The beard had been grown. The cause passionately communicated. The sponsors recruited.
It was time for the beard to come off so the funds could come in.
Taking a final tally, I found that some of the people who had agreed to be my sponsors had not yet made their donations. As I sat down to write a pledge reminder email, I realized that for me, this was the hard part. Suddenly, the passionate flow of my story hit a wall.
At the outset of this series I noted that the format of Dave’s fundraiser was perfect for him as a self-described introvert. Our Beards of Hope brought in beard growers to do the difficult job of “asking” for money, allowing Dave to focus on motivating his team, which found wild success. While this fundraiser’s structure helped him to get around that itchy curve a little more smoothly, there is no way to entirely escape this uncomfortable point of fundraising. No matter how smart the method, we will all at some point have to have that conversation. The “Ask.”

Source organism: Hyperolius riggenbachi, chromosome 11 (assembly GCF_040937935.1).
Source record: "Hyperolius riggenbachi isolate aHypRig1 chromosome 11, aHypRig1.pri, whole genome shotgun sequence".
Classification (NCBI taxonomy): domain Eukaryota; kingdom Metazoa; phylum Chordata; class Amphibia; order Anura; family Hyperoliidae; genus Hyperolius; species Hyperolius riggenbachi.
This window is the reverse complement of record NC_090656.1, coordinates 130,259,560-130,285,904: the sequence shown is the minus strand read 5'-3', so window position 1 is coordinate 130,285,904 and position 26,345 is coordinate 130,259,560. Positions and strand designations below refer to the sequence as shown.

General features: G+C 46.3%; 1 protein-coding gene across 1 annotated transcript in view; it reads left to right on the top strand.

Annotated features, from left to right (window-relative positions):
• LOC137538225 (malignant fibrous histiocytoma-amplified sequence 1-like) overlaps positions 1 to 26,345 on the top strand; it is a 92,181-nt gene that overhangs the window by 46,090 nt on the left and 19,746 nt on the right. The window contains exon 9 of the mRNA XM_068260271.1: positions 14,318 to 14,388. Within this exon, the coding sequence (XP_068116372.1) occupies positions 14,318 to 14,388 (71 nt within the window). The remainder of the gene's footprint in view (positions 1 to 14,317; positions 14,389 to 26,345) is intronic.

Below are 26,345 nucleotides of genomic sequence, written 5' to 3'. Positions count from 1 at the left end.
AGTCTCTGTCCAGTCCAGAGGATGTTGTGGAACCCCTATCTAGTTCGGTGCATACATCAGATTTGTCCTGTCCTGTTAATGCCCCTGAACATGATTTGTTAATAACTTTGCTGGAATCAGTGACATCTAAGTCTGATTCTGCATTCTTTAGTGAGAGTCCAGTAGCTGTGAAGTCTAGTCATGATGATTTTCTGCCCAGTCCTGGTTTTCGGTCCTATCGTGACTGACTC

Except for a few social dynamos out there, getting down to the nitty gritty of collecting pledges is a common struggle. The asking process pinches like my childhood Easter Sunday clothes. I’ve never been described as a social dynamo, so I don’t know why I was so surprised when the “asking” conversation was such a difficult one to approach.
I want to explore how I dealt with this struggle, to offer you an approach to the asking process so that it feels less like begging and more like an extension of that first inspiring conversation.
The painful process of pledge reminders
The initial experience of sharing Dave’s story and my passion for the cause was an easy one because it was just that: sharing. When asked about my growing beard, I found sharing the grander story of adoption, what the Obwalds were doing, and how my growth would help bring their little girl home was as easy as going down a slide. But when the time came to “call in my chips,” the dynamic shifted. Suddenly I was sitting at the bottom of the slide wishing gravity would reverse so I could gleefully ride my way up. The glee did not come.
As I started an e-mail reminding a friend of their commitment to donate, all kinds of bizarre thoughts entered my head:
What if their original interest was just a ruse to get me to stop talking?
What if they’ve just hit hard financial times or been in a jet ski accident and can’t afford the donation they promised?
I didn’t even know they had jet skis, how could I not know that?